War: Each group of students-usually 2 or 3-receive one set of playing cards. The cards can be used to play War with multiplication, addition and subtraction. We give a point value of 10 to all face cards and 11 to the ace. All other cards are worth the number written on the card. The cards are passed out until they are all gone. The pile is left upside down. The players all turn over their first two cards and do the proper action, for example, multiplication. The player with the highest answer gets all of the cards. In the case of a tie, the two players in the tie go again. Again, the winner gets all of the cards. The winner ends up with all of the cards.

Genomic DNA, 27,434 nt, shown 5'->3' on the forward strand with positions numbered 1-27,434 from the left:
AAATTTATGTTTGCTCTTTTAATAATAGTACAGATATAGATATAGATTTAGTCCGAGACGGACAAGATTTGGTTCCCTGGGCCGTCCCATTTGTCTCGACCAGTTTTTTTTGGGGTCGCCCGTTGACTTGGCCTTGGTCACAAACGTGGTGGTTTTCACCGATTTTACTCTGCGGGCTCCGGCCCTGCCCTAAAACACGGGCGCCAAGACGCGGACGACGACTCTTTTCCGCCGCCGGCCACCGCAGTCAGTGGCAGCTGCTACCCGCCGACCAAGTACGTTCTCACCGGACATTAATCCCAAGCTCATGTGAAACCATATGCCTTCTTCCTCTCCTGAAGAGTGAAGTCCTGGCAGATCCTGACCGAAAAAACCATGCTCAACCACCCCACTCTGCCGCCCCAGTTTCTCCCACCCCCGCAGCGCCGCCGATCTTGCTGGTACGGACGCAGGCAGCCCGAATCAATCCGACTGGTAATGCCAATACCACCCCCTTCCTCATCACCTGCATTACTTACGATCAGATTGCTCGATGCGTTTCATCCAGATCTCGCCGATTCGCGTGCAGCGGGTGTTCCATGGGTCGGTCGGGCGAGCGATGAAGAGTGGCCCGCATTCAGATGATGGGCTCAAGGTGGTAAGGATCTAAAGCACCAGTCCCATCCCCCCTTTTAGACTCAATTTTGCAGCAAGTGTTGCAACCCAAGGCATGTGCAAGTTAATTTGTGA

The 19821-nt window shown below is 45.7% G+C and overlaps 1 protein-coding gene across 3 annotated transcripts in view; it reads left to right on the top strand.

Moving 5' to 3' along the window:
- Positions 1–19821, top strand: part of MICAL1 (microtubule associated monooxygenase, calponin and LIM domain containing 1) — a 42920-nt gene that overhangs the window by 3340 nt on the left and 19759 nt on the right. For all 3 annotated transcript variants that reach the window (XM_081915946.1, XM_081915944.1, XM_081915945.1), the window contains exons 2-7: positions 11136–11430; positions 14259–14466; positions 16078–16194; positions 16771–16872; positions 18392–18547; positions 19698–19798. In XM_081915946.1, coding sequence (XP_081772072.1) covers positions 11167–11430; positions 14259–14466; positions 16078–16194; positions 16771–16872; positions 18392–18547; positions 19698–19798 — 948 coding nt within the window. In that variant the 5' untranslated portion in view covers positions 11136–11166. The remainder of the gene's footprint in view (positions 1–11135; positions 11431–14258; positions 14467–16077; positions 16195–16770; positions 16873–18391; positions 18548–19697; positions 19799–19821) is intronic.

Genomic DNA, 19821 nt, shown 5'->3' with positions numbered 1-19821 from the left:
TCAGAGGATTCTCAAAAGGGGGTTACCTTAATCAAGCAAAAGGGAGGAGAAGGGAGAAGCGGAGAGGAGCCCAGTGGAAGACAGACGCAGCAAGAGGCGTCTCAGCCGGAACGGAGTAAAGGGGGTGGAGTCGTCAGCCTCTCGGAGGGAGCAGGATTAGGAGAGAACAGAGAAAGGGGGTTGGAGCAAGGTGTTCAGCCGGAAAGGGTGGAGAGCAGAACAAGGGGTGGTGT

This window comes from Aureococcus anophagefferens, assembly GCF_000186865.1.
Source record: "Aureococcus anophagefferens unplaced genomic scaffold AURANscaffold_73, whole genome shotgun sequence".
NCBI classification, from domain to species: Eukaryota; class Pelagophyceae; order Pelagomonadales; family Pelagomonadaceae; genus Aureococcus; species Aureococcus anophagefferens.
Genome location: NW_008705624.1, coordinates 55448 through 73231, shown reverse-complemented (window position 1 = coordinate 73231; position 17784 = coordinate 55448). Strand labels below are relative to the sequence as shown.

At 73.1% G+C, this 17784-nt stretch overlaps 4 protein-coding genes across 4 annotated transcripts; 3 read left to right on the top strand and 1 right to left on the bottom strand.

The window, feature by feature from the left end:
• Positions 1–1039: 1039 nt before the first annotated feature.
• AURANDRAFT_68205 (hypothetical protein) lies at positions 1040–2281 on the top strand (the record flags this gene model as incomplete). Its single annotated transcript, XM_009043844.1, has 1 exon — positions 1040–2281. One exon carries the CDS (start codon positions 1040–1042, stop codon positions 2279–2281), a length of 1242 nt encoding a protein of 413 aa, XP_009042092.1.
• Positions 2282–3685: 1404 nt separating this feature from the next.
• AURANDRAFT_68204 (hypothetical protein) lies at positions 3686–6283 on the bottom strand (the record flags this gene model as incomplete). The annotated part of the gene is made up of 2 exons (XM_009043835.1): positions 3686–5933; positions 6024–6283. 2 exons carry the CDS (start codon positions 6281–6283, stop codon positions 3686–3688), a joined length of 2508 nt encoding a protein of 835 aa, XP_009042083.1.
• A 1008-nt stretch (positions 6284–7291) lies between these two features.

PEMDAS is so important that I begin teaching it very early. As a result, on some Fridays, I give everyone a white board and marker (plus a tissue) and then I place two different problems on the board. The younger students have a simple question that requires them to use the correct order of operations to solve it. The older students get problems that, while still using order of operations, are much more difficult. The kids rush to see who can get it correct first. They hold up their boards for me to check and head right back to work if they are wrong.
MathDiceTournament: This is a fun game that I bought at Barnes and Noble while visiting in Colorado. (I think all teachers look for things for their classroom no matter where they are!) Anyway, this is a dice game. The players roll the two 12-sided dice and multiply them to get a number. Then they roll the regular dice. The students try to combine the dice, using PEMDAS, to get an answer that is closest to the answer of the 12-sided dice.It is fast paced, fun and...it can be used as a tournament game right in your classroom.